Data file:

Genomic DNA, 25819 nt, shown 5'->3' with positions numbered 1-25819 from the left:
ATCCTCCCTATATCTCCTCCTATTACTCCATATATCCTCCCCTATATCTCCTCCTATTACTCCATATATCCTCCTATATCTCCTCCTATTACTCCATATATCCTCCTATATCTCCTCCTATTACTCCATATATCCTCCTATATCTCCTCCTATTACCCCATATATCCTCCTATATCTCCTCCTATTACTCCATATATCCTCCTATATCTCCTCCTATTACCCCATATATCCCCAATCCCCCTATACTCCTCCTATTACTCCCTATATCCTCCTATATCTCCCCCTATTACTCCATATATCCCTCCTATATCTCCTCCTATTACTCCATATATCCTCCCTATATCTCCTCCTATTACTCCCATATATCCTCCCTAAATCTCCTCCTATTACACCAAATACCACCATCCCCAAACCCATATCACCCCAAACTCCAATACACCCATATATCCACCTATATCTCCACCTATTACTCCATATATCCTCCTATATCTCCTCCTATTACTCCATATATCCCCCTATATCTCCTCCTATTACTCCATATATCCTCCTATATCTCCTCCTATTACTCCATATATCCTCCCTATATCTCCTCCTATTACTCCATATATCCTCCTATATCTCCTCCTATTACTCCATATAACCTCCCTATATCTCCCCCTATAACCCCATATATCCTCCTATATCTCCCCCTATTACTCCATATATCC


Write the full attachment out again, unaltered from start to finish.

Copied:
Genomic DNA, 25819 nt, shown 5'->3' with positions numbered 1-25819 from the left:
ATCCTCCCTATATCTCCTCCTATTACTCCATATATCCTCCCCTATATCTCCTCCTATTACTCCATATATCCTCCTATATCTCCTCCTATTACTCCATATATCCTCCTATATCTCCTCCTATTACTCCATATATCCTCCTATATCTCCTCCTATTACCCCATATATCCTCCTATATCTCCTCCTATTACTCCATATATCCTCCTATATCTCCTCCTATTACCCCATATATCCCCAATCCCCCTATACTCCTCCTATTACTCCCTATATCCTCCTATATCTCCCCCTATTACTCCATATATCCCTCCTATATCTCCTCCTATTACTCCATATATCCTCCCTATATCTCCTCCTATTACTCCCATATATCCTCCCTAAATCTCCTCCTATTACACCAAATACCACCATCCCCAAACCCATATCACCCCAAACTCCAATACACCCATATATCCACCTATATCTCCACCTATTACTCCATATATCCTCCTATATCTCCTCCTATTACTCCATATATCCCCCTATATCTCCTCCTATTACTCCATATATCCTCCTATATCTCCTCCTATTACTCCATATATCCTCCCTATATCTCCTCCTATTACTCCATATATCCTCCTATATCTCCTCCTATTACTCCATATAACCTCCCTATATCTCCCCCTATAACCCCATATATCCTCCTATATCTCCCCCTATTACTCCATATATCC